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Our research shows that nearly a quarter of all owners warm their dog’s food. So, who are these “24-percenters” and why are they going through this extra trouble at feeding time? Pet food companies suggest their products be served at room temperature so that, as Purina says, “your dog can taste and smell it properly.” But it might take an already-opened can stored in the fridge two hours to get up to room temperature by simply setting it out on the kitchen counter. Purina advises that “you might consider microwaving wet foods (out of the can) for a short time. But avoid serving food that is either too hot or too cold.” So, there are owners who warm their dog’s chilled food to simply bring it back to room temperature or slightly above.

A dog’s desire to eat might be diminished by illness or injury. “Energy requirements increase during convalescence after any prolonged illness,” veterinarian and author Bruce Fogle says. “But a dog’s desire to eat may be impaired by illness, so when feeding a convalescing dog stimulate interest by warming up energy-dense food to just below body temperature [between 101F and 102.5F]. This enhances the food’s taste and all-important aroma, and is easy to do in a microwave.” (Fogle suggests that if your ailing dog is on dry food, “add a small amount of animal fat to it, to enhance the smell and make the food more appealing, or add water at body temperature.”)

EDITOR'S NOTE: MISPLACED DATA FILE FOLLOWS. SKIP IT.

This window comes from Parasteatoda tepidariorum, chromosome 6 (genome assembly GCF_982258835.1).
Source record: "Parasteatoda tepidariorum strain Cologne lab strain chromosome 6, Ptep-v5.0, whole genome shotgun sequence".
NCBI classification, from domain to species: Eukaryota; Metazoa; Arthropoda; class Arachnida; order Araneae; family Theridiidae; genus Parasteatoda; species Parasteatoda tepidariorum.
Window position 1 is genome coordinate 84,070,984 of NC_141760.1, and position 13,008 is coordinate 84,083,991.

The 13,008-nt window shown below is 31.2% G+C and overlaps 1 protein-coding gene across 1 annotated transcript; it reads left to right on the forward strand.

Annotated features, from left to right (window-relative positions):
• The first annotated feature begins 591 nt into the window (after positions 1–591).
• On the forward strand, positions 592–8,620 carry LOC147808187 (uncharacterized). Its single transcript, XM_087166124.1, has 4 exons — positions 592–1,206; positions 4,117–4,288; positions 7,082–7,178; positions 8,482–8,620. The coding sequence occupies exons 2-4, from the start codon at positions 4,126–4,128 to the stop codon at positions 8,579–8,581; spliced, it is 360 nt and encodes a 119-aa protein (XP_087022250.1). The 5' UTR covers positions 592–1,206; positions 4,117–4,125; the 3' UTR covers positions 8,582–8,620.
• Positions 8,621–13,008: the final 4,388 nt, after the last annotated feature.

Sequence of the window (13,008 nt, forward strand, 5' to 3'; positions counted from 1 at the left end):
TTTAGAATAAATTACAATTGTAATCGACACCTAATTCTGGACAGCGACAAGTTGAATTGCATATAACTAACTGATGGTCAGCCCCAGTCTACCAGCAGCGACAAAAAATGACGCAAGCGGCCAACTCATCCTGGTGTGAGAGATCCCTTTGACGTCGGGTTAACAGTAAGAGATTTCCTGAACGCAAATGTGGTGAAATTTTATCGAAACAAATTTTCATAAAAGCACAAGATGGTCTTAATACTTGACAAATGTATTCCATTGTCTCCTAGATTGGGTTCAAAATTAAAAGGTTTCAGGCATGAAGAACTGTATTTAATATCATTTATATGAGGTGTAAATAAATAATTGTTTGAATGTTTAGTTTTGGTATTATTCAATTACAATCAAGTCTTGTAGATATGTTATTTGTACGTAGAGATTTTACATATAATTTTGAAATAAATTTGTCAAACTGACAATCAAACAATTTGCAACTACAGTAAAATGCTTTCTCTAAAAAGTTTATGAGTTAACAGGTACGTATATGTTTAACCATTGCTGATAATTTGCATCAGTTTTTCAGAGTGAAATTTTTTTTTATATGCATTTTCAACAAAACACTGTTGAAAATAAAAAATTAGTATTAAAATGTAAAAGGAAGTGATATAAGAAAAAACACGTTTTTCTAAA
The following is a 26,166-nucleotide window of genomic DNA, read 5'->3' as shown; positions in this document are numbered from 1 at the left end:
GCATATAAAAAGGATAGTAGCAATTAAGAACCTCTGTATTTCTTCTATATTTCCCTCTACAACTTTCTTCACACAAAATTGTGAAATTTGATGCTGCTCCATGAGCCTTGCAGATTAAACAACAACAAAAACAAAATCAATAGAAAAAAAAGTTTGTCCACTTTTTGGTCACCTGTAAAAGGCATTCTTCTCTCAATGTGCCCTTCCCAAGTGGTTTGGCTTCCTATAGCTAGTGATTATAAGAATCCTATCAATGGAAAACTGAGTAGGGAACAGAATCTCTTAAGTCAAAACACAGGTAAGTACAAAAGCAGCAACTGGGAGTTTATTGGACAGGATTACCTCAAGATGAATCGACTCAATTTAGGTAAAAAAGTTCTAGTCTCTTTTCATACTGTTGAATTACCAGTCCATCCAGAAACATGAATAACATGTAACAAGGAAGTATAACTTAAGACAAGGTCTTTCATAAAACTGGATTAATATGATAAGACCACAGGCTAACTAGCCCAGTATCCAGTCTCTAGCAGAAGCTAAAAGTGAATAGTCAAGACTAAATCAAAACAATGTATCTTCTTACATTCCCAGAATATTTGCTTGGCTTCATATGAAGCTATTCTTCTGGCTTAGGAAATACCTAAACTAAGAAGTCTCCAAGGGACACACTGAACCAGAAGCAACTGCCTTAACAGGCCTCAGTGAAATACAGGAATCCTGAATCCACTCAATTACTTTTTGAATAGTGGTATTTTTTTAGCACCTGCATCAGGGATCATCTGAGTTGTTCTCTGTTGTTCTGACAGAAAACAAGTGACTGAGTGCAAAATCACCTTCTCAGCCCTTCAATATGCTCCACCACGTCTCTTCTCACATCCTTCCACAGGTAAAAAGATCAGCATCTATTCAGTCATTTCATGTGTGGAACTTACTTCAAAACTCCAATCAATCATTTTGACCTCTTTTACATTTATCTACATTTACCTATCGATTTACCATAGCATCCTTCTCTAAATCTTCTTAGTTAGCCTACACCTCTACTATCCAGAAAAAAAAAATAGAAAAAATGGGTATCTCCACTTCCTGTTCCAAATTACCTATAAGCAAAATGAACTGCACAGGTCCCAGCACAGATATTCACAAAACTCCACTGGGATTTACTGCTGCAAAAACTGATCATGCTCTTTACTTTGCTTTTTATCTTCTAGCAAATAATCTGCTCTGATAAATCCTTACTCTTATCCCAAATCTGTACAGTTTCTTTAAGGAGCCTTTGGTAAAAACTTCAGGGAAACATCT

Similarly, elderly dogs with a diminished sense of smell, or those who are just plain finicky, can be induced to eat by the aroma of warmed food.

While everyone agrees that warming up food is the right way to go in these cases, there is disagreement as to the method of warming employed. As we’ve seen above, many authorities have no problem with using microwaves to heat pet food. Others warn against it. Deva Khalsa, VMD, states the case for the holistic approach: “Microwave cooking destroys many important nutrients. Just two seconds of microwaving can destroy all of the enzymes in grains and vegetables.”

Owners wary of microwaving will warm cold food in a double boiler or place the food in a plastic bag and immerse it in hot (not boiling) water. Others will bring the cold food back to room temperature by stirring some hot water into it.

No matter which side of the “great microwave debate” you take, there are several legitimate reasons to heat your dog’s (or cat’s) food. If you feel that your pet can benefit from a hot meal, discuss it with your vet.
 

For more on canine feeding, visit our “Nutrition” pages.

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